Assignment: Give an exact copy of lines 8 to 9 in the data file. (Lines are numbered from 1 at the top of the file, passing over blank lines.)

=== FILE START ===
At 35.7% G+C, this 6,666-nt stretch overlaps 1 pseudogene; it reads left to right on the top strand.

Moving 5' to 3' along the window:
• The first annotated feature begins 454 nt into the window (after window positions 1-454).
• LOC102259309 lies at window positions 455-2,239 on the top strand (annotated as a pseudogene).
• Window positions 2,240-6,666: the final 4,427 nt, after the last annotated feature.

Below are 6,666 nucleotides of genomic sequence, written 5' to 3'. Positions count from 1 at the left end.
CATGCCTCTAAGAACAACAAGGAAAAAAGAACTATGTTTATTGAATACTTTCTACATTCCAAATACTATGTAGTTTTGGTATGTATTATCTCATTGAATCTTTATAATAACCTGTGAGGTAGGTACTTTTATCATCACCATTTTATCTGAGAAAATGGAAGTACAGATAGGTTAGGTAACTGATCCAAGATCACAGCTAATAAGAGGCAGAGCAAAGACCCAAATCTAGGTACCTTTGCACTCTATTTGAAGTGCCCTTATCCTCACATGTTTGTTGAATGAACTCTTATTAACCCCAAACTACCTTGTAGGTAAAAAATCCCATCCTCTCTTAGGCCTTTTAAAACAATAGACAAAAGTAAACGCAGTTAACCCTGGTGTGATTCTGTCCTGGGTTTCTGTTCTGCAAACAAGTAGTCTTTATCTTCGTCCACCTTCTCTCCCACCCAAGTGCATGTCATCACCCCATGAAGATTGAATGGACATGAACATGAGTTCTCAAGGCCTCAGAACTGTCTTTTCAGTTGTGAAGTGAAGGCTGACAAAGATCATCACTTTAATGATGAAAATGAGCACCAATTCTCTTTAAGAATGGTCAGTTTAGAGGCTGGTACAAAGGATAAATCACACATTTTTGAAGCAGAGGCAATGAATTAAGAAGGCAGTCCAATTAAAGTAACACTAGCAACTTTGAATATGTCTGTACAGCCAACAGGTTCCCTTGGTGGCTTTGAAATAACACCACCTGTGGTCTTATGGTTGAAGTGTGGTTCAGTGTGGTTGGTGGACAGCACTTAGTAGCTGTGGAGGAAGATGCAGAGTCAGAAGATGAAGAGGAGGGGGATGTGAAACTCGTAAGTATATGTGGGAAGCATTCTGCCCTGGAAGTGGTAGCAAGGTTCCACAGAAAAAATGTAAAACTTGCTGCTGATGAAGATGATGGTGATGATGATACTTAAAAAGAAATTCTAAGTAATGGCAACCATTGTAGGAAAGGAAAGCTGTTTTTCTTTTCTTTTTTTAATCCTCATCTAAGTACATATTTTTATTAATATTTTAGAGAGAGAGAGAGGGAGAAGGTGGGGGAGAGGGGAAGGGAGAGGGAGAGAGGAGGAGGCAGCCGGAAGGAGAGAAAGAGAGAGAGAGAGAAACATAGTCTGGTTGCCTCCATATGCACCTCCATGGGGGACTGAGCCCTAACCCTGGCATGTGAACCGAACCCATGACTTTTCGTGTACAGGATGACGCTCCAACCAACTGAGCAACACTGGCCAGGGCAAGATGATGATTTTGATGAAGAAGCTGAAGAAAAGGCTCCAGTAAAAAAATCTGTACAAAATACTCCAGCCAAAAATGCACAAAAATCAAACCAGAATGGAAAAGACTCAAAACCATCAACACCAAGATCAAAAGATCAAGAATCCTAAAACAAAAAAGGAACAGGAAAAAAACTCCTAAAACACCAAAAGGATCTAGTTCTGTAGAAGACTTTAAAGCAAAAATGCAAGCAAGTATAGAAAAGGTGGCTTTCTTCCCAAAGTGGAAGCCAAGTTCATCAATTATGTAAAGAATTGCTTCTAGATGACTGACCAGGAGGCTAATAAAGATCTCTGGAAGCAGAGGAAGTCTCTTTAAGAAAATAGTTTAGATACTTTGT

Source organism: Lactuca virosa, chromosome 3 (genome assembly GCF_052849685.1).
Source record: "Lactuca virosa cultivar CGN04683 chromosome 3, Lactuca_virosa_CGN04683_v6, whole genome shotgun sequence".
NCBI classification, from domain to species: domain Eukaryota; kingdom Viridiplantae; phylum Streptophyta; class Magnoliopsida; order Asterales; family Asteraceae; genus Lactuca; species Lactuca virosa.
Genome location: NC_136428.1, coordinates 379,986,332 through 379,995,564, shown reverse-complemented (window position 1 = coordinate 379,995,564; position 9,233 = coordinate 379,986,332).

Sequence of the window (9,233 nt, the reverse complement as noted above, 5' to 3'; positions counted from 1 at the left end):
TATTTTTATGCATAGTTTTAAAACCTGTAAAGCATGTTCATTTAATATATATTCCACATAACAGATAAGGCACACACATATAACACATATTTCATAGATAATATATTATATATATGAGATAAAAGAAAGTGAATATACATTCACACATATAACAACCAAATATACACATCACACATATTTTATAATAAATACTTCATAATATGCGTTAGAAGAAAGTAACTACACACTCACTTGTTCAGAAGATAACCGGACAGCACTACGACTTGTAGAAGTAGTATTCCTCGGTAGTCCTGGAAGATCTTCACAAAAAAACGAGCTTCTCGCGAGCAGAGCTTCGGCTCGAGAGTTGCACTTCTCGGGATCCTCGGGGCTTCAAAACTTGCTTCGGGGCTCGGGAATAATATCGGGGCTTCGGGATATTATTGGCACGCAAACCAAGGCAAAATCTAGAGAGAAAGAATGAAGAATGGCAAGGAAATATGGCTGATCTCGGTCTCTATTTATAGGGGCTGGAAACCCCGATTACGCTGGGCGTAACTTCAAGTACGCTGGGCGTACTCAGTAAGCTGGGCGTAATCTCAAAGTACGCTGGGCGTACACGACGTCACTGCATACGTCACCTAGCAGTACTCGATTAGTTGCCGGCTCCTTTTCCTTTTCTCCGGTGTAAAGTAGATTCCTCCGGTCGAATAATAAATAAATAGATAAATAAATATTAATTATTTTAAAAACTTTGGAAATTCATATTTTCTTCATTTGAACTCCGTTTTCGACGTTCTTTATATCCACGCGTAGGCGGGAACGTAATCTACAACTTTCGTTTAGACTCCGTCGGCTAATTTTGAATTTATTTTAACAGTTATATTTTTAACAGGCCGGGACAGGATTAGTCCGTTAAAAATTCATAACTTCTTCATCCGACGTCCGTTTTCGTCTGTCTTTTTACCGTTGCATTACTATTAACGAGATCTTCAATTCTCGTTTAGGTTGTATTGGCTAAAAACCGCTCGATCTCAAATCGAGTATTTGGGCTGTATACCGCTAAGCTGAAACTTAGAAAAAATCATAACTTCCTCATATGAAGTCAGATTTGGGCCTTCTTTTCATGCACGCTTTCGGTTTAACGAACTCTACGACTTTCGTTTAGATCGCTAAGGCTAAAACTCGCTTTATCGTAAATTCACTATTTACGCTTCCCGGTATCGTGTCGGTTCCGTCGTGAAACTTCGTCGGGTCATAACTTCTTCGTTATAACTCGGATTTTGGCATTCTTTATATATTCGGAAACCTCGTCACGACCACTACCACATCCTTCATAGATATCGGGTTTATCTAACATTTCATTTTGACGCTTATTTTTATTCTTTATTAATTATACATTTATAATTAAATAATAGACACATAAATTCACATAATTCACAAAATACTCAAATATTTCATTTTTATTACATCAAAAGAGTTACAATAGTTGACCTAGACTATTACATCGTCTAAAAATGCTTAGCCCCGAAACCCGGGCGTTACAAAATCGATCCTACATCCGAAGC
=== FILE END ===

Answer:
Source organism: Lactuca virosa, chromosome 3 (genome assembly GCF_052849685.1).
Source record: "Lactuca virosa cultivar CGN04683 chromosome 3, Lactuca_virosa_CGN04683_v6, whole genome shotgun sequence".